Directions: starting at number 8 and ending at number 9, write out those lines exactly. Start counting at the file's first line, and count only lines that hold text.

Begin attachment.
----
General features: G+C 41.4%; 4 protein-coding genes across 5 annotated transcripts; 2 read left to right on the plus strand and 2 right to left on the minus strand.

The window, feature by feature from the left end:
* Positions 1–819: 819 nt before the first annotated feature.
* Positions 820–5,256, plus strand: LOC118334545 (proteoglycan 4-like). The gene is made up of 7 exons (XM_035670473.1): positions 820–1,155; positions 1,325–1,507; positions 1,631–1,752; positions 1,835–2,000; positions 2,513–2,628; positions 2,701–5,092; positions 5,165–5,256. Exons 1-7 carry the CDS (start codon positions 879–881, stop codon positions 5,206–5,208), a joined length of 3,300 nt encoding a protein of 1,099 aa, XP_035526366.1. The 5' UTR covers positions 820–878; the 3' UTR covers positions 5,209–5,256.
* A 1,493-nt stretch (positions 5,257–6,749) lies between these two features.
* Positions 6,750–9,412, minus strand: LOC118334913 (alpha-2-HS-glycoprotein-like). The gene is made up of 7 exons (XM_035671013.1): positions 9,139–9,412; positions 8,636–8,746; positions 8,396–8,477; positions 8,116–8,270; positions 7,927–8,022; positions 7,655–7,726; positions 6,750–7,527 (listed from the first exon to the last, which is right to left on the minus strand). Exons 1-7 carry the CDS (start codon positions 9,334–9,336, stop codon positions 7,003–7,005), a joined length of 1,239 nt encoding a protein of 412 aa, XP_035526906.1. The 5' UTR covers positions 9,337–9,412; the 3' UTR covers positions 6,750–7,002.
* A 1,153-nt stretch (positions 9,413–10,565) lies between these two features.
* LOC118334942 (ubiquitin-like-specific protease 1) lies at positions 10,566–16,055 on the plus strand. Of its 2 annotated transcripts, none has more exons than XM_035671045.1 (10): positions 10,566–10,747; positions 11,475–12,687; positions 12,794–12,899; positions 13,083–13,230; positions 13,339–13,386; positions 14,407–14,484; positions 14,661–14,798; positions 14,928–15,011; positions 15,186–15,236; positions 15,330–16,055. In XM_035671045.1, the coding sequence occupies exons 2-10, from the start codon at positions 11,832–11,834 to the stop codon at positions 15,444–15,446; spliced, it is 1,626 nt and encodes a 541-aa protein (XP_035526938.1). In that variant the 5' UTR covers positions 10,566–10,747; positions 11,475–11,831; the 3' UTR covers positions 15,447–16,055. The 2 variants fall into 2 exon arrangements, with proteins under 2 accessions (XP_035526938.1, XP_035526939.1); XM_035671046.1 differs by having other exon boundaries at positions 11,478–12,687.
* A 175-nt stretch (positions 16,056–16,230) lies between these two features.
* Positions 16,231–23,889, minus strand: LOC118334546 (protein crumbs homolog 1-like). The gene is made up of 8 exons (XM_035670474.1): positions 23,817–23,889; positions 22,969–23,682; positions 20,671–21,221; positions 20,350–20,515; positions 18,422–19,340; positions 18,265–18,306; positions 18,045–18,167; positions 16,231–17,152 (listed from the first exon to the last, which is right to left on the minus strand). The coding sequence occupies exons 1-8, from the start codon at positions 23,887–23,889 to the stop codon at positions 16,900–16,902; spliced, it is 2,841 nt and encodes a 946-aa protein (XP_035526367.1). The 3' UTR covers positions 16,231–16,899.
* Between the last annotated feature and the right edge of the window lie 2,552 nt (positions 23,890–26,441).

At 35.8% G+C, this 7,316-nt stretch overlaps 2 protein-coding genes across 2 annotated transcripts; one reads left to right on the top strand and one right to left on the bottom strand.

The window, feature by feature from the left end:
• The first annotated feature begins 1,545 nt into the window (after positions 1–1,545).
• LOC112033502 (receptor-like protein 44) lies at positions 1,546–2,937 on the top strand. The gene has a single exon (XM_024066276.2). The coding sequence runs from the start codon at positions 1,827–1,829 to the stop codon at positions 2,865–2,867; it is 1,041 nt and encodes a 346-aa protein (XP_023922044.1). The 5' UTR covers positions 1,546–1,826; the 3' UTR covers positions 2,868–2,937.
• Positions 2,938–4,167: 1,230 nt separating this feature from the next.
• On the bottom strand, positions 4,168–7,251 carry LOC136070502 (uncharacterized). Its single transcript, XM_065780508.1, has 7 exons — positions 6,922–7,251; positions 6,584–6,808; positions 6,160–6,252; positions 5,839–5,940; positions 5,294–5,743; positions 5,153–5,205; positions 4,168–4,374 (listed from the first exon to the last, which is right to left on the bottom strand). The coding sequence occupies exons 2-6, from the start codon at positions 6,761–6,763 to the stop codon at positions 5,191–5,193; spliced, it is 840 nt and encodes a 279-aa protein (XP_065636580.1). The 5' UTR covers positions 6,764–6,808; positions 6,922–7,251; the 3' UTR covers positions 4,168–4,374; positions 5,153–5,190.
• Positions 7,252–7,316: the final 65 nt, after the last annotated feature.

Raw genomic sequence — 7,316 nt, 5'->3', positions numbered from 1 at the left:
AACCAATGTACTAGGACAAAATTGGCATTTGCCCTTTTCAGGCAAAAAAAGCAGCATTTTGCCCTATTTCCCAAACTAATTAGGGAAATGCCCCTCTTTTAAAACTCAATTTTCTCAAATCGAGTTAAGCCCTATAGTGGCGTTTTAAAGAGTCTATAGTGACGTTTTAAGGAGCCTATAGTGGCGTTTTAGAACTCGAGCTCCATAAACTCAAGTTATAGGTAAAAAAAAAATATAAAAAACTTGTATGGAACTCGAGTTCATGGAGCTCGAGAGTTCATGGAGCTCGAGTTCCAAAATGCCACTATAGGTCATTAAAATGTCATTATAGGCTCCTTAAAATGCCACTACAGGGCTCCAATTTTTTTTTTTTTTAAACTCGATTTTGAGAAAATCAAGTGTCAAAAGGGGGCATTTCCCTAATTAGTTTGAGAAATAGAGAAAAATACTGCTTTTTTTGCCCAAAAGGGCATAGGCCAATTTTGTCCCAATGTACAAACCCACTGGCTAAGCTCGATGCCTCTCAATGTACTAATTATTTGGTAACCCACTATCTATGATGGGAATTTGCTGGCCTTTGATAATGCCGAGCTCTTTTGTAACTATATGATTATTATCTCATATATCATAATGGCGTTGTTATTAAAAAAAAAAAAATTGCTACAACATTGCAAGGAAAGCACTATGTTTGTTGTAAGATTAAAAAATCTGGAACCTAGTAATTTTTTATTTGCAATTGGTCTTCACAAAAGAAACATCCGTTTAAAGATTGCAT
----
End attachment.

* LOC118334942 (ubiquitin-like-specific protease 1) lies at positions 10,566–16,055 on the plus strand. Of its 2 annotated transcripts, none has more exons than XM_035671045.1 (10): positions 10,566–10,747; positions 11,475–12,687; positions 12,794–12,899; positions 13,083–13,230; positions 13,339–13,386; positions 14,407–14,484; positions 14,661–14,798; positions 14,928–15,011; positions 15,186–15,236; positions 15,330–16,055. In XM_035671045.1, the coding sequence occupies exons 2-10, from the start codon at positions 11,832–11,834 to the stop codon at positions 15,444–15,446; spliced, it is 1,626 nt and encodes a 541-aa protein (XP_035526938.1). In that variant the 5' UTR covers positions 10,566–10,747; positions 11,475–11,831; the 3' UTR covers positions 15,447–16,055. The 2 variants fall into 2 exon arrangements, with proteins under 2 accessions (XP_035526938.1, XP_035526939.1); XM_035671046.1 differs by having other exon boundaries at positions 11,478–12,687.
* A 175-nt stretch (positions 16,056–16,230) lies between these two features.